A symbiotic relationship between formal methods and security

A Symbiotic Relationship Between Formal Methods and - Semantic Scholar

a symbiotic relationship between formal methods and security

J. F. Leathrum, Jr. R. M. B. F. Morsi and T. E. Leathrum, “Formal verification of J. M. Wing, “A symbiotic relationship between formal methods and security”. and usage of formal methods for designing secure software systems and implemen . methods and shows a symbiotic relationship between formal methods and. that the complete specification of usage control implementation in the SPIN may not Wing, J.M.: A symbiotic relationship between formal methods and security.

What we want is that our controls balance perfectly with the interactions we want or need. So when we test operations we get the big picture of all our relationships, coming and going. We get to see the interconnectedness of the operations in fine detail and we get to map out what makes us, our business, and our operations what they are and can be.

a symbiotic relationship between formal methods and security

Unfortunately, not everything works as configured. Not everyone behaves as trained. Additionally, more and more things are built from pre-fabricated constructs of materials, or source code from pre-defined libraries, or as in the case for training people, from pre-existing experiences. The new builders are only aware of what they put together and not how the pre-fabricated parts work in a new environment with new variables and in new ways.

There are simply an innumerable number of ways in which to mess it up. One extreme is that the problem definition can be over-specified, which will result in the learning system solving narrow instances and not the whole problem of interest.

a symbiotic relationship between formal methods and security

For instance, consider a navigation task of navigating from point A to point B. If the source, A, and destination, B, points are always fixed in the same locations, the learner will likely only learn a policy specific to navigating between those points and not a generalized policy for navigating between any two points. Alternatively, one can just as easily under specify the problem and the task. In this case, if the problem description is too vague it may render learning a hopeless exercise.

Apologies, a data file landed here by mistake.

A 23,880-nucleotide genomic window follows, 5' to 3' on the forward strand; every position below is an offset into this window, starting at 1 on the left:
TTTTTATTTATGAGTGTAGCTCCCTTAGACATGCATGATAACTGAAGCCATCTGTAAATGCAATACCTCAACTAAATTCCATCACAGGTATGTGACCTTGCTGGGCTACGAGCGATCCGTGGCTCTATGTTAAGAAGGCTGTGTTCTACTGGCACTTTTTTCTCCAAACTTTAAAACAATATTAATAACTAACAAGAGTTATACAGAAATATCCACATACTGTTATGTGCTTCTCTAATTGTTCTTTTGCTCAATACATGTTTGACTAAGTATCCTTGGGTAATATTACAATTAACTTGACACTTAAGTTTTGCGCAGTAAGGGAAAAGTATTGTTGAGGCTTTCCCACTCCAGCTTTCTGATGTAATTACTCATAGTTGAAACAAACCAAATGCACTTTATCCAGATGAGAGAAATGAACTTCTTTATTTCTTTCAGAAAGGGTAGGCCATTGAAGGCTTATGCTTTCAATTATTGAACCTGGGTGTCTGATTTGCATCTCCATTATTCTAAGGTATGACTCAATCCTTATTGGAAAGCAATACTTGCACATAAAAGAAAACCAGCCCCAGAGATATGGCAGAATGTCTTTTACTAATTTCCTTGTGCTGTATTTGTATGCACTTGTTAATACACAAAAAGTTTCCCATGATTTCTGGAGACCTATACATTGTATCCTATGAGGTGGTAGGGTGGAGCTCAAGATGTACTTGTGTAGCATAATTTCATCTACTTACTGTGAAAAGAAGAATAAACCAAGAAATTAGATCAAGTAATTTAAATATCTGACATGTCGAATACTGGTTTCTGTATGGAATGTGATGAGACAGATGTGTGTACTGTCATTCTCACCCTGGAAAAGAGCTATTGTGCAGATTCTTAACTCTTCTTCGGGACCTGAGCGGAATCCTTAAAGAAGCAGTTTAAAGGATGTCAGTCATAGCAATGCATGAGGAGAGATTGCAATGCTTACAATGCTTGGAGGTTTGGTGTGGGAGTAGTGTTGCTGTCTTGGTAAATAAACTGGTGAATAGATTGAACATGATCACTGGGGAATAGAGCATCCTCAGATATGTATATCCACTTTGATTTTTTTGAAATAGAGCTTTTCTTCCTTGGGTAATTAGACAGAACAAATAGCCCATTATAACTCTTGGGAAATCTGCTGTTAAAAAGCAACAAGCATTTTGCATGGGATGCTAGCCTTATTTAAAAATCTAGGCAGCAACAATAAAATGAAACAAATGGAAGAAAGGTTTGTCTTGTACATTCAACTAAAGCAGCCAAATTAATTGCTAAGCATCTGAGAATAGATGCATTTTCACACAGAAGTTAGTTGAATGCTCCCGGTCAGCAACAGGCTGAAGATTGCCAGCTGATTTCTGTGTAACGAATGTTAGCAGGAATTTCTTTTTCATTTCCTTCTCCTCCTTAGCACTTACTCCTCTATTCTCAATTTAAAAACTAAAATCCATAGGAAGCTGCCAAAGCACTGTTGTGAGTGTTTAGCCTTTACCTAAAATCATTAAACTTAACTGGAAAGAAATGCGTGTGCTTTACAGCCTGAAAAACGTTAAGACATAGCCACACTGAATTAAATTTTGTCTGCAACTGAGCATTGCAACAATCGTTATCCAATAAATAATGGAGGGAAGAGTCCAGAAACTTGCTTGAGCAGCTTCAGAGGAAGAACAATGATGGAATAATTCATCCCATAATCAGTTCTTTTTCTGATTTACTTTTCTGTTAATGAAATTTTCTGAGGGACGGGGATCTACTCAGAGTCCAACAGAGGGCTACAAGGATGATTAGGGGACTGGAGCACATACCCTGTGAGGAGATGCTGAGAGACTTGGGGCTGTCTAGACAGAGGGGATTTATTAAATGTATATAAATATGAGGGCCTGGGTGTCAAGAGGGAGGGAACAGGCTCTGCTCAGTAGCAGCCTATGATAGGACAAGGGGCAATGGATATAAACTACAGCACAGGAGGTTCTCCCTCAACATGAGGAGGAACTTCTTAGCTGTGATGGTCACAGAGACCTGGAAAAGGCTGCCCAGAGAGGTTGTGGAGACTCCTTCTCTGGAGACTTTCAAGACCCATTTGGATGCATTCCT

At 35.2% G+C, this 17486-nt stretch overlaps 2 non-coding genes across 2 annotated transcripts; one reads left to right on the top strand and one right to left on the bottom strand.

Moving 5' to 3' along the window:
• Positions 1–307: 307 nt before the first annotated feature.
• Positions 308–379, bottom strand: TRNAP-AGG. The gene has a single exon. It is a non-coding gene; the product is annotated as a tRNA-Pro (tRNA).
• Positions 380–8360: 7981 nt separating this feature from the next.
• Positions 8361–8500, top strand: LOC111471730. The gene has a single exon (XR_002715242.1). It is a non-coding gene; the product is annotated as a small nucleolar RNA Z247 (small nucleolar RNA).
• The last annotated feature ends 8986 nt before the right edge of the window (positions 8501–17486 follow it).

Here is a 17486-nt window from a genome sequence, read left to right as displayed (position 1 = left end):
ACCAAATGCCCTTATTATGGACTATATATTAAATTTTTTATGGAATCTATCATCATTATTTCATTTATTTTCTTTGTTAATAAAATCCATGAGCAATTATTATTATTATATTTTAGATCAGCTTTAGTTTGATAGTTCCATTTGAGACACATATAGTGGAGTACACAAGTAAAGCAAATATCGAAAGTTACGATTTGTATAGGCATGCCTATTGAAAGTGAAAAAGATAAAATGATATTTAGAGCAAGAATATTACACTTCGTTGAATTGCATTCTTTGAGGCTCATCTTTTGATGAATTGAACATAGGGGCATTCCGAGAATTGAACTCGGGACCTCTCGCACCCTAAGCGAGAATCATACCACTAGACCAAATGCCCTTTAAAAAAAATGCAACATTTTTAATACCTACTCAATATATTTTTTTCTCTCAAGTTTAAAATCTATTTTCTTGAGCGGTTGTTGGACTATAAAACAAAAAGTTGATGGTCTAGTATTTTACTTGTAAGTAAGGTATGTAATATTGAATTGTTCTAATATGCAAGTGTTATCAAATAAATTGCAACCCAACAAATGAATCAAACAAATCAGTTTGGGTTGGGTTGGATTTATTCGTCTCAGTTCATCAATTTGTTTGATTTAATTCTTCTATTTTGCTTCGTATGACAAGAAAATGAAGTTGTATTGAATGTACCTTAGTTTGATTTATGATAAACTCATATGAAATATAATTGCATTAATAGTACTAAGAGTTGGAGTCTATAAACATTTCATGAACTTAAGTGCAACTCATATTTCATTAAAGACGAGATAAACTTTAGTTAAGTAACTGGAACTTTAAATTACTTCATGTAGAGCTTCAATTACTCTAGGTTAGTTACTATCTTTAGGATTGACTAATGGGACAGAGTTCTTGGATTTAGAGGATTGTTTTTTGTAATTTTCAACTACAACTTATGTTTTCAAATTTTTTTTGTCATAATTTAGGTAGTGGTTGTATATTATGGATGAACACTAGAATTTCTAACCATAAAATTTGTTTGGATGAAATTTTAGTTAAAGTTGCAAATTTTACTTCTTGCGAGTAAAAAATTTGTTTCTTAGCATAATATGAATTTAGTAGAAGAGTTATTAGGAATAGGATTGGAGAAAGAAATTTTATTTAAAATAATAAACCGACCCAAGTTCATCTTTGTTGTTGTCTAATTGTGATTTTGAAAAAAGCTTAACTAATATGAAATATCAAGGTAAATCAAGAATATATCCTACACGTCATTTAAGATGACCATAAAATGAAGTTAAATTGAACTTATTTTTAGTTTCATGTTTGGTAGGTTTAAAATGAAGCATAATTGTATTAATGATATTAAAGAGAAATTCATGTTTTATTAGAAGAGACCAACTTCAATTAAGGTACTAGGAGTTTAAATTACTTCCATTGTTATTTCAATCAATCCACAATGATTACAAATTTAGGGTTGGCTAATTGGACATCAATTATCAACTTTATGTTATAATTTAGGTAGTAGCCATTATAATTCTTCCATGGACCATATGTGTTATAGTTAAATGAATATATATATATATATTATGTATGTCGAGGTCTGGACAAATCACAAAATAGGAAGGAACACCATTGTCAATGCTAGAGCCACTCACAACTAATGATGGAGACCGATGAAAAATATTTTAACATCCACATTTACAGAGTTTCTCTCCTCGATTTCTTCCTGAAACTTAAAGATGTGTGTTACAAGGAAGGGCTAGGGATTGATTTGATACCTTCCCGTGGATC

Referring to the navigation example, if the learning system is tasked with navigating to point B but is not given any indication as to where B is, it may never find where it needs to go.

Bottom line, getting the problem specification wrong results in inadequate solutions and, in some cases, spectacular failures. These are just a few examples of ways defining problems can go wrong, there are many more. Success in defining a reinforcement learning problem starts by putting considerable thought and effort into what makes up the task and what a viable solution would accomplish.

This is what having subject matter expertise in the problem brings to the table. Without a solid understanding of what the intricacies of a problem are and what a solution looks like it is near impossible to define it correctly.

From this understanding, the problem description can be properly scoped and defined such that the computer only concerns itself with relevant aspects of the problem and efficiently learns generalizable solutions. Thus, reinforcement learning expertise is vitally important. Knowing how to effectively scope a problem and define a learnable objective is something that comes from experience. With those key experiential ingredients in place, the formal process for describing a reinforcement learning problem is to define it as what is known as a Markov Decision Process MDP.

A MDP is a mathematical description of a multi-step problem. We will not delve into any of the math behind MDPs, but we will discuss the 4 components and what should be considered while defining them. A MDP is comprised of a state-space, action-space, reward function, and discount factor. The state-space determines what the algorithm can see or monitor when learning a solution to the problem.

A Symbiotic Relationship Between Formal Methods and

Given the current state, the algorithm should have access to all the information it needs to make a decision. It is made up of a set of observable features relevant to solving the problem. For example, in a robotic navigation task, the state-space should include the current position of the robot as a feature and the location of the destination. The State-Space represents everything visible to the algorithm to learn a solution.

It consists of a set of relevant observables. When designing the state-space it is imperative that only relevant features be included and the amount of redundancy across features be minimized.

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The reason this is crucial is that size of the state-space has an inverse relationship with the solvability of the defined problem. The Action-Space represents every possible action for a given algorithm and the conditions under which the actions can be used. Until recently, incorporating more than a handful of features in a state-space made most problems intractable by reinforcement learning methods.